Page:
**What are Complex Numbers?**

Before we can explain what complex numbers are, let’s first assume that √-1 = i or i^{2 }= -1, which simply means that* i* can be assumed as the solution of the equation x^{2} + 1 = 0. In this case, * i* is called as

**Iota**in the world of complex numbers.

We can also put it together as,

i^{2} = -1

i^{3} = i^{2} * i = -i

i^{4 }= i^{2} * i^{2} = 1

Therefore, we can conclude now that i4n = 1, where n is any positive interger.

Also, keep in mind that i + i2 + i3 + i4 = 0 or in + i2n + i3n + i4n = 0

Any number that comes in the form of a + ib, where a and b which are real numbers can be defined as complex numbers. For instance: 4 + 5i, -3 +23i, -3 + i√5 are all called complex numbers.

Complex numbers are written by z or w (= a + ib), which has two parts: one part is known as the real part and another is the imaginary part. z= a (or b = 0) is called the purely real number whereas z = ib ( or a = 0) can be called the purely imaginary number. Also, you need to note that zero or 0 + i0 is both purely real and purely imaginary but not imaginary.

The Real part of z is a, which is denoted by Re(z) and the Imaginary part of Z is b, which is denoted by Imag(z). For z = 1+2i, re(z) = 1 and Imag (z) = 2

Any complex number can be safely known as the super-set of all the other possible numbers.

N⊂ W ⊂ I⊂Q ⊂R ⊂C

**What are Quadratic Equations?**

To begin with, any Algebraic Equation that has the degree n is called the **Polynomial** **Equation**. A quadratic equation can be defined as the special case of it where the degree is equal to 2. So, one can conclude that a polynomial with degree 2 or two roots (or solution) is the quadratic equation.

The most common form of any Quadratic equation is **y = ax ^{2}+ bx + c**, where

**a ≠ 0**, b and c can be any real (or complex) number. Here, a, b and c are known as the

**Coefficients**. And a is known as the

**L**

**eading**

**Coefficient**.

The shape of all the quadratic equations is always parabolic in nature. E.g. when it comes to **y = ax ^{2}+ bx + c**, the parabola is open upwards if a is positive and open downwards if a is negative. Whereas for

**x = ay**, the parabola is open rightwards if a is positive while open leftwards if a is negative.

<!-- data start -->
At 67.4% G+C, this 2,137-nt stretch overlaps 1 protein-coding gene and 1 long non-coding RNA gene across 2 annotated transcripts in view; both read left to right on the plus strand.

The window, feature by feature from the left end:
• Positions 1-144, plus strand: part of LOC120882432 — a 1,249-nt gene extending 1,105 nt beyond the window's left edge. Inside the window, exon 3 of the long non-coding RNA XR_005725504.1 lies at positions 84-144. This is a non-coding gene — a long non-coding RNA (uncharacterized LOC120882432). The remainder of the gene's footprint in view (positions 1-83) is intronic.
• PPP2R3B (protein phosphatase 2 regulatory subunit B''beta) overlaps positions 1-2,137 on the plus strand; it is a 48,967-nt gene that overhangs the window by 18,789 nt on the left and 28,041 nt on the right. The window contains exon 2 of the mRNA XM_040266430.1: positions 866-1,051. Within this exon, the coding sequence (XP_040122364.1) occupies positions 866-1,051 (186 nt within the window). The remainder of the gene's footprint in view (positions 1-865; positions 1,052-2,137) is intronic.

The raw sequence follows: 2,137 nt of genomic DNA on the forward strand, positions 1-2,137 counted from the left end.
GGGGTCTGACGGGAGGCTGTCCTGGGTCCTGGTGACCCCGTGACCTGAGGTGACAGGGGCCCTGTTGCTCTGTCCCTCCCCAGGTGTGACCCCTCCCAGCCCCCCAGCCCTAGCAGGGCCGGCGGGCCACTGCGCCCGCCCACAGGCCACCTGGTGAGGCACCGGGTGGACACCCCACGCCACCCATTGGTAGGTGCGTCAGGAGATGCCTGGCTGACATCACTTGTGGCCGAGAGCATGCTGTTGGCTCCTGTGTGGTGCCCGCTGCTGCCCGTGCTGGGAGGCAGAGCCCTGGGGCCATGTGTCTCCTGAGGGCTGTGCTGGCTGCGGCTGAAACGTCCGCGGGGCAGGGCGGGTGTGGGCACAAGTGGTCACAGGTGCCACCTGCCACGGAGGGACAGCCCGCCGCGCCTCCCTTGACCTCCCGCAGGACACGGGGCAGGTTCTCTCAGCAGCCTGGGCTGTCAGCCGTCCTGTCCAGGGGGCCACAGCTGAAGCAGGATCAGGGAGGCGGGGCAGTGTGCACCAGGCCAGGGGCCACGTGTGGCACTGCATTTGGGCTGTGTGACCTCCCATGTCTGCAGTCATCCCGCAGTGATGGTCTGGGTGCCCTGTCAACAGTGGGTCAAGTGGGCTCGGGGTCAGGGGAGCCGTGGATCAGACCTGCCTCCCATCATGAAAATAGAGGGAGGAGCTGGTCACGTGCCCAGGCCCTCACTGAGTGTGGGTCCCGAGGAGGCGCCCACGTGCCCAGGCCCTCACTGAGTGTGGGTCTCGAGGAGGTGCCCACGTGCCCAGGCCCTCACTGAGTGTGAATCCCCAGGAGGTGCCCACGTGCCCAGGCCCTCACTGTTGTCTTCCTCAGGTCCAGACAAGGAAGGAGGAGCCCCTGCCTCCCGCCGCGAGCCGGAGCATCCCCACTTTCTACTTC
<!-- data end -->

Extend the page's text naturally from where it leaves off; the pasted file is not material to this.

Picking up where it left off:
^{2}+ by + cA quadratic equation consists of two roots or solution due to its degree 2. Both these roots can be specified with the help of **Quadratic Formula **as:

Talking about the Roots of a given equation, it signifies the point on the x-axis where the curve for any function cuts the x-axis. The number of points where the curve cuts the x-axis reflects the number of roots or solution or degree of the given polynomial.

The graph of a quadratic equation is in **Parabolic** **Shape**. If a is positive, i.e. a > 0, then the parabola will be open-upwards and hence will only have the least value or minimum value of this function while for a to be negative, i.e. a < 0, the parabola will be open-downwards and will have a definite maximum value but not a minimum value.

**What is Complex Root Or Complex Solution?**

When it comes to the roots for an equation, they are the set of points where the graph for the given function intersects or touches the x–axis. The total number of roots can be directly related with the degree of a polynomial.

However, we assume as the complex root (or solution) when the graph of a polynomial does not intersect. It means that there is no real number and the complex number would only satisfy the functional equation that is given.

For solving the Quadratic equation, if b^{2 }– 4ac < 0, then the roots will not be real roots and the roots, in this case, will be known as the **Complex Roots**.

**Different Forms of Representation for Complex Numbers**

Complex numbers can be mainly of four types.

- Cartesian or algebraic or rectangular form
- Trigonometric or polar form
- Exponential form
- Vector form

**Discriminant of a Quadratic Equation**

In quadratic, the value of D = b^{2 }– 4ac means **discriminant** and it plays a major part in finalizing the nature of the roots. It is also represented by delta or ∆.

If D = 0, means equal roots. Graphically, parabola touches the x-axis at a single point.

If D > 0, means real and distinct roots, Graphically, parabola intersects the x-axis at two distinct points.

And if D < 0, it signifies non-real or imaginary or complex roots. In this situation, the parabola never manages to touch the x-axis.

**Different Ways to Solve Quadratic Equations**

While solving a Quadratic equation, we have to find out the values of the variable that satisfy the given equation. Quadratic equations can be done in two simple ways. The first technique is called the **Factorization Method ****and the** second one is known as the **Hindu Method or Sri dharachary Method**, which is a formula-based approach.

**Examples of Complex Numbers and Quadratic Equations**

**Complex Numbers**

There is a wide range of applications for Complex Numbers, but most of them are used in the field of electrical engineering. In Electrical engineering, there are applications in areas such as the design of circuits using capacitor and inductors, oscillations, electromagnetism, and many more.

**Quadratic Equations**

A quadratic equation is responsible for tracing the parabolic cubic curve. We all invariably come across a lot of real-life situations wherein the path or the equation follows the parabolic curve i.e. they can be easily linked with the help of quadratic equation. For instance, a ball that is thrown in the air or any person jumping from a building where the path traced by them in their journey follows the parabolic curve. We can understand the instantaneous locations during the journey while understanding quadratic equations. Quadratic equations are also helpful in finding out the profit of any business.